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IWD 2024 – Heart Health Inequality: The Overlooked Gender Gap in Cardiovascular Disease

🌟 We are celebrating International Women’s Day (IWD) by taking a deeper dive in the specific health needs of women, focussing on preventative healthcare and health promotion 🌟

In general practice, we witness firsthand the profound impact of cardiovascular disease (CVD) on women’s lives. Despite being the leading cause of death for women globally1, heart disease often goes unrecognised, under-diagnosed and under-treated due to misconceptions that CVD primarily affects men. It’s imperative to recognise the subtler signs of CVD in women and take proactive steps towards prevention.

In women, symptoms of CVD can manifest differently than in men. While chest pain is a common symptom of a heart attack for both genders, women may experience atypical and more non-specific symptoms such as2:

  • Neck, upper back or abdominal pain
  • Nausea or vomiting
  • Shortness of breath
  • Fatigue
  • Dizziness or feeling lightheaded
  • Indigestion or reflux2

These symptoms are often overlooked or attributed to other conditions, leading to misdiagnosis or delayed treatment. Research also shows that women are much less likely to undergo treatment for heart attack or angina (chest pain) in hospital compared to men, exacerbating the disparity in care and outcomes3.

In addition, images and representations of cardiovascular disease in medical literature and public health campaigns traditionally have predominantly featured men, contributing to the misconception that CVD primarily affects males. Even medical textbooks commonly depict symptoms and cases of heart disease using images of men, leading to a lack of awareness about the unique presentation of CVD in women.

Certain risk factors like diabetes and stress can disproportionately adversely affect women’s heart health and pregnancy-related issues such as gestational diabetes or preeclampsia serve as warning signs for future cardiovascular risks. Additionally, the menopausal transition, characterised by decreased estrogen levels, is associated with an increased risk of developing CVD4.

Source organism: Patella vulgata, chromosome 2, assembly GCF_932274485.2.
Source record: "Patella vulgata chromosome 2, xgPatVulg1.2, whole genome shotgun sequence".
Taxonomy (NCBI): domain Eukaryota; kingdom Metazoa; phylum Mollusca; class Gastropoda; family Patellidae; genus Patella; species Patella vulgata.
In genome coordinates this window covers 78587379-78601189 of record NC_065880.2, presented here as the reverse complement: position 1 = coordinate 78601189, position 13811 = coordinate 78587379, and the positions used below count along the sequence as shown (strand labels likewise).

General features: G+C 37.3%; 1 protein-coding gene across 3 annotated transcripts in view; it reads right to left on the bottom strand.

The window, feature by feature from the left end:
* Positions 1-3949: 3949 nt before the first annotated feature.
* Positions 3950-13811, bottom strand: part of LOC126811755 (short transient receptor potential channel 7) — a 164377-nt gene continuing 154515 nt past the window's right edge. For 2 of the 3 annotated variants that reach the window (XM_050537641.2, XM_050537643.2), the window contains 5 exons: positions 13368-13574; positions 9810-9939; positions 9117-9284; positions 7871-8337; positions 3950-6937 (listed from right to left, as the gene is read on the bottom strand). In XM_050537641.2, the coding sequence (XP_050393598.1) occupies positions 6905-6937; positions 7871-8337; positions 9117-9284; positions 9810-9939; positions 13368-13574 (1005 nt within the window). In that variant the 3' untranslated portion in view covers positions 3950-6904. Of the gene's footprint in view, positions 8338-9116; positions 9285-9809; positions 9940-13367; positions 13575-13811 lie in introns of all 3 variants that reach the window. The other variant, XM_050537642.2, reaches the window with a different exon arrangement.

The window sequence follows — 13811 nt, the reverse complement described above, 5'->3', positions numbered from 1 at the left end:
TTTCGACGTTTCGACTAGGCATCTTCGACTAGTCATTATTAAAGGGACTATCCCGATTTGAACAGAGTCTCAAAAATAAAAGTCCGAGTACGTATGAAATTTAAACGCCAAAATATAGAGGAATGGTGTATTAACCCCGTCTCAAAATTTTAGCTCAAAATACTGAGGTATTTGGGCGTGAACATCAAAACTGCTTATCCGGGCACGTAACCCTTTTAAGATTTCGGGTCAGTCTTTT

Why does this matter?

Because understanding these gender-specific symptoms and risk factors is essential for tailored diagnosis and treatment in women. Awareness is the first line of defence: recognising the nuances in how CVD presents in women could potentially save lives.

Women must be supported to take an active role in their cardiovascular health by scheduling regular check-ups with healthcare professionals who are knowledgeable about these gender differences. Ensuring women undergo regular screenings for blood pressure, cholesterol, and blood sugar levels can provide an early detection advantage5.

Lifestyle modifications are integral to reducing risk. Adopting a heart-healthy diet, engaging in regular physical activity, maintaining a healthy weight, avoiding smoking, and managing stress are crucial steps5. Additionally, understanding one’s family history is essential, as genetic predisposition can significantly impact risk5.

In my practice, I encourage my patients to communicate openly about any new or unusual symptoms they may experience, and together, we develop personalised preventative strategies. Empowering women to speak up and question potential
heart-related symptoms is a cultural shift that can lead to improved outcomes.

In  conclusion, the urgency for heightened attention and awareness surrounding cardiovascular disease in women cannot be overstated. Through proactive education on their distinctive risks and symptoms, coupled with the promotion of heart-healthy lifestyles, we hold the power to steer the course of women’s cardiovascular health towards a brighter future. Let’s unite in spreading this crucial message and acknowledging that heart health isn’t exclusively a men’s issue—it’s everyone’s issue. Let’s address it with the urgency and commitment it deserves.

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1. WHO. Global Health Estimates: Life expectancy and leading causes of death and disability [Internet]. 2024. Accessed 2024 Feb.

2. Mayo Clinic. Heart disease in women: Understand symptoms and risk factors [Internet]. 2024. Accessed 2024 Feb.

        3. Australian Bureau of Statistics. Causes of Death, Australia 2019. Vol 3303.0. 

4. Desai S, Munshi A, Munshi D. Gender bias in Cardiovascular disease prevention, detection and management. J Midlife Healt[Internet] 2021 Jan-Mar [Accessed 2024 Feb]. 12(1): 8–15. doi: 10.4103/jmh.jmh_31_21

5. RACGP. Guidelines for preventative activities in general practice [Internet]. 2024 [accessed 2024 Feb].